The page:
1104.0 - CURF Microdata News, May 2009  
Previous ISSUE Released at 11:30 AM (CANBERRA TIME) 29/05/2009   
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Image: missing Jigsaw puzzle peiceIn this issuePicture: running man in business suitShort Cuts
Image: CURF logoNew and upcoming CURF releases Image: CURF/RADL logoRADL: new and improved
Picture: numbers in a tableUsing the ABS Data LaboratoryPicture: @ symbolImproving our CURF Web pages
Image: Man sitting at keyboardCURF application forms: revised

Image: missing Jigsaw puzzle peice IN THIS ISSUE

A number of important CURFs are featured in this Newsletter. They include the 2006 Census 5% Sample File CURF released on 13 May as well as the 2007 Mental Health and Wellbeing CURFs, released in April. Both have been eagerly taken up by researchers and processing applications for these CURFs has kept the Microdata Access team very busy over the last couple of months.

We are also anticipating the release of the 2007/08 National Health Survey (NHS) CURFs in July. The NHS CURFs are among the most heavily used of all ABS CURFs and we expect a strong demand for the new releases. Another CURF for which we expect a strong take up is the Business Longitudinal Database. Its predecessor, the Business Longitudinal Survey, last released in 2000 has been cited more often in the scholarly and other literature than any other CURF.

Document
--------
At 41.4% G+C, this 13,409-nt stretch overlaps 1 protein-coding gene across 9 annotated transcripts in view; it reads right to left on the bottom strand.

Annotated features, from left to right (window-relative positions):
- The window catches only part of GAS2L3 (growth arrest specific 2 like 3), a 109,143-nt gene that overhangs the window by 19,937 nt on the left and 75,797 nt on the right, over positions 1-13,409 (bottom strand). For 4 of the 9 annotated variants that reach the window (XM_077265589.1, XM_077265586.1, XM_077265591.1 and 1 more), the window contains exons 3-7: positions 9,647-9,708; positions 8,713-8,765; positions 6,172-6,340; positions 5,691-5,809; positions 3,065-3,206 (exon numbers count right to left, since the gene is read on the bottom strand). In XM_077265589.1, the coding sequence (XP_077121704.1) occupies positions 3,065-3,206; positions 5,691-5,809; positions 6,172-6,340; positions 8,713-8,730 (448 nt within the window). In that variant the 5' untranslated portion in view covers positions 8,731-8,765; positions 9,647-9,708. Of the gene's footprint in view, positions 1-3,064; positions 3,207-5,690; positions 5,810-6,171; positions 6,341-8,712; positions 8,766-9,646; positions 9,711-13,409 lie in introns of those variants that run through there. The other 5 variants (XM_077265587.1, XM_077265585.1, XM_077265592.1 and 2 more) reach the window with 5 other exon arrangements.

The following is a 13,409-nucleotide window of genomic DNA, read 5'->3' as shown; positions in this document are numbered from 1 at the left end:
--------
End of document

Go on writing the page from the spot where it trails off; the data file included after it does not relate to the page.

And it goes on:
For more information about all these CURFs read more below.

Kim Farley-Larmour
Director, ABS Microdata Access Strategies


This part of the Newsletter provides information on recent and forthcoming CURF releases. Keep up to date with CURF releases by subscribing to the ABS Email Notification Service or the ABS RSS Feed.

Microdata: Employee Earnings and Hours, Expanded CURF, Australia, 2006. Released: 31 March, 2009

The survey was designed to provide statistics on the composition and distribution of earnings and hours of employees and whether their pay is set by award, collective agreement or individual agreement. Distribution and composition of average weekly earnings and hours of employees is classified by sex, adult/junior, full-time/part-time, managerial/non-managerial, industry, State/Territory, sector (private/government), employer unit size and composition of earnings and hours paid for.

Microdata: Mental Health and Wellbeing, Basic and Expanded CURF, Australia, 2007. Released: 15 April, 2009

The 2007 National Survey of Mental Health and Wellbeing CURFs contain confidentialised data about each selected person and the household to which they belong. Data is also available based on diagnosis, mental health condition, and consultations for mental health (service use).

Microdata: Census of Population and Housing: Census Sample File (5%), Expanded CURF, Australia, 2006. Released: 13 May, 2009

The 2006 Expanded Census Sample File (CSF) is a comprehensive 5% Confidentialised Unit Record File (CURF) containing census characteristics, for a random sample of person, family, household and dwelling variables. The CSF is produced for model testing and statistical analysis.

For comprehensive information about these CURFs see the List of Available CURFs web page.


Microdata: National Health Survey, Basic and Expanded CURF, Australia, 2007/08. Indicative release: 13 July, 2009

The 2007/08 National Health Survey is the third in the series of regular triennial health surveys conducted under the partnership arrangements between the ABS and the Department of Health and Ageing.

Both the Basic and Expanded CURFs will contain information about: